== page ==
The two others, Shaked and Barak, are working in parallel toward large mergers on the right and the left. Shaked precedes Barak by a significant margin (in efforts to merge parties within her camp), and her chances of success are higher: She already assumed leadership of the New Right (which mostly appeals to a moderate secular electorate), instead of Naftali Bennett, who accepted the change graciously. Now she wants to merge with the more extremist United Right list, including its leader Rabbi Rafi Peretz and senior member Bezalel Smotrich (each heading a separate faction within the list), with herself in the No. 1 position. The polls show that she is popular and will bring more mandates than Rabbi Peretz. Even though she is secular, key Religious Zionist rabbis back her. As of now, chances are good that the right (apart from the Likud) will unite to include these two factions, plus Moshe Feiglin’s Zehut party and perhaps even the extremist Jewish Power group. Netanyahu is exerting pressure to include Jewish Power, so as not to lose even a fraction of a mandate. The right’s instincts for success will probably overcome the difficulties and create unity.
On the left, things are somewhat slow and weary as usual. Barak’s comeback plan was shattered in light of the bad publicity he received regarding his connections to Jeffrey Epstein and his continued refusal to reveal what he did for the American Wexner Foundation, which apparently gave him $2.3 million in 2004. All this has turned Barak into a hot potato; no party wants him anymore. Peretz has kept his distance, and Meretz demanded clarification regarding the Epstein and Wexner Foundation imbroglios. They also asked for one small, additional favor: that Barak apologize to the Israeli Arabs for the events of October 2000.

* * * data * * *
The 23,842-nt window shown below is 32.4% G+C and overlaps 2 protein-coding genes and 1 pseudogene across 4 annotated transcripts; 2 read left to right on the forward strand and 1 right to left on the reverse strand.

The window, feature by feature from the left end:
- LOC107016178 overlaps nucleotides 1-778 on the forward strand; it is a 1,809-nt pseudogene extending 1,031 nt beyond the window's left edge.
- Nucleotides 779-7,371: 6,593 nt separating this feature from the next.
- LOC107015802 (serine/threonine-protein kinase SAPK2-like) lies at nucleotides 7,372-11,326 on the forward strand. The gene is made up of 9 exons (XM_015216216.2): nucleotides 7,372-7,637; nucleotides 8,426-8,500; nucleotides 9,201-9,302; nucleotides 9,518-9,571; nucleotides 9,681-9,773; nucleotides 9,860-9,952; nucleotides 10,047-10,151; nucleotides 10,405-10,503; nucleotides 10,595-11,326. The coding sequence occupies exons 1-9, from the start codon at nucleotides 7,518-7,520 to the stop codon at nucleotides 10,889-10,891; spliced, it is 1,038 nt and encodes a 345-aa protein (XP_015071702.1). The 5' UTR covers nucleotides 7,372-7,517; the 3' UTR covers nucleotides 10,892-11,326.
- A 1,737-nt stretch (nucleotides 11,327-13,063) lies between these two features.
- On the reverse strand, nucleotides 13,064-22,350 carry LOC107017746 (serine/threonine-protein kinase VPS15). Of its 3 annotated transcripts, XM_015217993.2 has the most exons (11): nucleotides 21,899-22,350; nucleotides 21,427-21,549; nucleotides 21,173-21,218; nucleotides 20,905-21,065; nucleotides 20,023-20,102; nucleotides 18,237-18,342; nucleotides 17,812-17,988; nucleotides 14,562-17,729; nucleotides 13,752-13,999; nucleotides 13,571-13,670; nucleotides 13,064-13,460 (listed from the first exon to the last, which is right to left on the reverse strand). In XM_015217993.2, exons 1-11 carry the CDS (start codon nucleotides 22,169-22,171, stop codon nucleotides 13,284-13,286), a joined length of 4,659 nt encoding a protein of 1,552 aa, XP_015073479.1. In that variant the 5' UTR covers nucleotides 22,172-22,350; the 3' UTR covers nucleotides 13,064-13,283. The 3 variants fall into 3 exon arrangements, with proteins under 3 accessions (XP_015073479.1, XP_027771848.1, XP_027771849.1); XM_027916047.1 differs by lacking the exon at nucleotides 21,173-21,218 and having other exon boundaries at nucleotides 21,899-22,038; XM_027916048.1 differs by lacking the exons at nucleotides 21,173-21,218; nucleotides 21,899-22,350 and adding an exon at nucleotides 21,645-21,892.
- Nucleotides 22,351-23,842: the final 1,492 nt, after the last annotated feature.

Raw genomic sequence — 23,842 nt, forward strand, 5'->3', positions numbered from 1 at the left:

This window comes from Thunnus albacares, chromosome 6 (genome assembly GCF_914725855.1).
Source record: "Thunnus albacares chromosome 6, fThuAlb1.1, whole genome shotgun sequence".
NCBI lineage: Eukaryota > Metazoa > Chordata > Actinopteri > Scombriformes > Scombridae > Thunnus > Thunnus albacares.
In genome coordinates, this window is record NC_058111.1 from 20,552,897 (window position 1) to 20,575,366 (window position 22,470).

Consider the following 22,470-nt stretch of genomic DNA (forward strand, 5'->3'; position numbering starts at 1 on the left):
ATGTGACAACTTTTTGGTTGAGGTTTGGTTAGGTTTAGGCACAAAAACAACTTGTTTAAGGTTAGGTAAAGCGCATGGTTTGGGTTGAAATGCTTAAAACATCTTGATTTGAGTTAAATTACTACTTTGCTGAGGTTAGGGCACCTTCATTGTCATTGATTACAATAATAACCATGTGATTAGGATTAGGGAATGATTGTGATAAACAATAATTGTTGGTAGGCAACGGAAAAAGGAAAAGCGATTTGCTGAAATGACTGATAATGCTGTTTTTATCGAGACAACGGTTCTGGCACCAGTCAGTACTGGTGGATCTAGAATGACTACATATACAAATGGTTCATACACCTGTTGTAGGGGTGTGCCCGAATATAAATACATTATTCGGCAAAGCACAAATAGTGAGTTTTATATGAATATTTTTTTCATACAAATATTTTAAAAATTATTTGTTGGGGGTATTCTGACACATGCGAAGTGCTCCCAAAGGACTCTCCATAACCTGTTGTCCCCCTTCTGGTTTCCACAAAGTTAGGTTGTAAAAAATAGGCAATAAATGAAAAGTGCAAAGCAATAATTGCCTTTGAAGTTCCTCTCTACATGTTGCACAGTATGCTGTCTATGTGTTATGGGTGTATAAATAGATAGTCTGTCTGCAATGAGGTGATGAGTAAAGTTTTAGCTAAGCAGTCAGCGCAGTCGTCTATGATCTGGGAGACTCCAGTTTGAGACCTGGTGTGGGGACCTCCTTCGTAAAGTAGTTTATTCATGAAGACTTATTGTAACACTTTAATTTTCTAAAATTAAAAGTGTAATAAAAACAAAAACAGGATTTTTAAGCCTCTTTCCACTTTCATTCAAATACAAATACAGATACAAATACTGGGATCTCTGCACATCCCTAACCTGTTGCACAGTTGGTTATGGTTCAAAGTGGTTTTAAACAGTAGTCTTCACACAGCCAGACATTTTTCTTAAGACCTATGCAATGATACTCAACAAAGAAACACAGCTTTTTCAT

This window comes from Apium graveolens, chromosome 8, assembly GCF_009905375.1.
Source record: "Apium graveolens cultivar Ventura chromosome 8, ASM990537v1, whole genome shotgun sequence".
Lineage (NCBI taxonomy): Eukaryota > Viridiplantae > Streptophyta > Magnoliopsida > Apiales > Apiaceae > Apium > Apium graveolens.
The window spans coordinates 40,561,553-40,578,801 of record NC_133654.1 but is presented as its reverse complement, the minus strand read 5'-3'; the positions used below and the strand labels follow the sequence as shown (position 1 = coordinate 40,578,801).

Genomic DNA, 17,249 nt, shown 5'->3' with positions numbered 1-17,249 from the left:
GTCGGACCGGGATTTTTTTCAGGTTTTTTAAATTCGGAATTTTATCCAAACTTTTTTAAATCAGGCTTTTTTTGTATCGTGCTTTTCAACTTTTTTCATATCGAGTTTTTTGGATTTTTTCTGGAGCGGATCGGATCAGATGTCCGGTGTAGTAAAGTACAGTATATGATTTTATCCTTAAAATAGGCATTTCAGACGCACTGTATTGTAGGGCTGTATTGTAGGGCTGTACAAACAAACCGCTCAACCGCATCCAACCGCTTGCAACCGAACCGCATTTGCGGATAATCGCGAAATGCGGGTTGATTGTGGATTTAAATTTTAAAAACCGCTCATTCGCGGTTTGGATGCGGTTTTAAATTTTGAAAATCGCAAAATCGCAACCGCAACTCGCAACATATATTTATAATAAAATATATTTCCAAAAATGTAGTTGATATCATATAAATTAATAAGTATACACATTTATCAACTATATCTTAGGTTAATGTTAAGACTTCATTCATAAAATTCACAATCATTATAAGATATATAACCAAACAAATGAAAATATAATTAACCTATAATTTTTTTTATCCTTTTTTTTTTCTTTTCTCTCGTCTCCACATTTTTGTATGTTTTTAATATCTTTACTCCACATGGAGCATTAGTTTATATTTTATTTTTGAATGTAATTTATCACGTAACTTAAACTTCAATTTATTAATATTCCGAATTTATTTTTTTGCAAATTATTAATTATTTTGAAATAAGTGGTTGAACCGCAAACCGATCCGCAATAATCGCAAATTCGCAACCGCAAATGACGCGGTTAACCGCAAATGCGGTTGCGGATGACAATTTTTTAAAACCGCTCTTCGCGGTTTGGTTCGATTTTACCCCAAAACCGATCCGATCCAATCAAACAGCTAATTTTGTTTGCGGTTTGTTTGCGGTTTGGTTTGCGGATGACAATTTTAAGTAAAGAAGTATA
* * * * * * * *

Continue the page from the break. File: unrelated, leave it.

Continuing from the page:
The latter demand was voiced by Meretz Knesset member Issawi Freij, himself a son of a bereaved family due to the massacre in Kafr Qasim in 1956. Barak, who is struggling to restore his good name, did not hesitate; he delivered his public apology the very next day. Now, according to sources in Meretz, the path is open for a merger. It is not yet a sure thing, but the chances have gone up. A merger of Barak and Meretz would release the two components from the electoral threshold nightmare. While it may not raise the total number of votes, at least it averts disaster.
But that’s not all: There are elements in Meretz who want to widen the net and talk about adding some Arab parties into this future Barak-Meretz platform. The Arab parties in question are Hadash, Ayman Odeh’s party, which leads the Arab Joint List, and perhaps an additional party or parties from the Joint List, with the exception of the ultra-nationalistic Balad.
The person behind this initiative is Knesset member Freij, who still dreams about a Jewish-Arab party envisioned by many left-wing activists over the years. In his dreams, Freij sees his vision taking shape and becoming a significant factor in the upcoming elections. “In order for it to happen, real leaders must arise among the Arabs,” Freij told Al-Monitor. “I hope that will happen.” Unfortunately, it is doubtful that this hope will be realized.
What remains for the left is to pray for Amir Peretz’s success. Peretz had adopted the Don Quixote role and is now storming Likud strongholds, against all the odds. Even on the left, some members are beginning to internalize the realization that the time has come to shelve ego trips, pettiness and narrow-mindedness in favor of unity and victory. The left wing also realizes that there won’t be another chance. Avigdor Liberman remains on the fence, without any commitments to the right or the left.
If there won’t be a dramatic change now, a turnover probably won’t ever happen.